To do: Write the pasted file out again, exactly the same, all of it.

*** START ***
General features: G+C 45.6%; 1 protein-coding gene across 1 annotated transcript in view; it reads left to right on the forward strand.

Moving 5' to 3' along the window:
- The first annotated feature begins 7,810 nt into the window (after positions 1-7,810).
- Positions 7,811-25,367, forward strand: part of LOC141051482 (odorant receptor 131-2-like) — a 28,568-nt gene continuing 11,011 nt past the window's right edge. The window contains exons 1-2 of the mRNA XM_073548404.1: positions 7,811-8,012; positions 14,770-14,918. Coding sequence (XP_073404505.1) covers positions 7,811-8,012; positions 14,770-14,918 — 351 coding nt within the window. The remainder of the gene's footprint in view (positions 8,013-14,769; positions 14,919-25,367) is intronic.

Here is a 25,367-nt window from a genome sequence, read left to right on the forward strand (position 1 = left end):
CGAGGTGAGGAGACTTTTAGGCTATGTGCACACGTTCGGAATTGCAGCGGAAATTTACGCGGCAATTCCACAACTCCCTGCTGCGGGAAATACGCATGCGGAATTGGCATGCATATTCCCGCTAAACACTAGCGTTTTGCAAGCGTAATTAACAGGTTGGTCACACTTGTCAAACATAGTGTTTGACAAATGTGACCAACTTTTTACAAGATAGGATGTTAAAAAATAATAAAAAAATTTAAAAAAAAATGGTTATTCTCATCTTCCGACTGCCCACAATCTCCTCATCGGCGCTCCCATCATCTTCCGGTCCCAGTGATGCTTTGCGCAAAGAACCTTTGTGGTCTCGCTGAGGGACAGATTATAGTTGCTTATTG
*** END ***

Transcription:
General features: G+C 45.6%; 1 protein-coding gene across 1 annotated transcript in view; it reads left to right on the forward strand.

Moving 5' to 3' along the window:
- The first annotated feature begins 7,810 nt into the window (after positions 1-7,810).
- Positions 7,811-25,367, forward strand: part of LOC141051482 (odorant receptor 131-2-like) — a 28,568-nt gene continuing 11,011 nt past the window's right edge. The window contains exons 1-2 of the mRNA XM_073548404.1: positions 7,811-8,012; positions 14,770-14,918. Coding sequence (XP_073404505.1) covers positions 7,811-8,012; positions 14,770-14,918 — 351 coding nt within the window. The remainder of the gene's footprint in view (positions 8,013-14,769; positions 14,919-25,367) is intronic.

Here is a 25,367-nt window from a genome sequence, read left to right on the forward strand (position 1 = left end):
CGAGGTGAGGAGACTTTTAGGCTATGTGCACACGTTCGGAATTGCAGCGGAAATTTACGCGGCAATTCCACAACTCCCTGCTGCGGGAAATACGCATGCGGAATTGGCATGCATATTCCCGCTAAACACTAGCGTTTTGCAAGCGTAATTAACAGGTTGGTCACACTTGTCAAACATAGTGTTTGACAAATGTGACCAACTTTTTACAAGATAGGATGTTAAAAAATAATAAAAAAATTTAAAAAAAAATGGTTATTCTCATCTTCCGACTGCCCACAATCTCCTCATCGGCGCTCCCATCATCTTCCGGTCCCAGTGATGCTTTGCGCAAAGAACCTTTGTGGTCTCGCTGAGGGACAGATTATAGTTGCTTATTG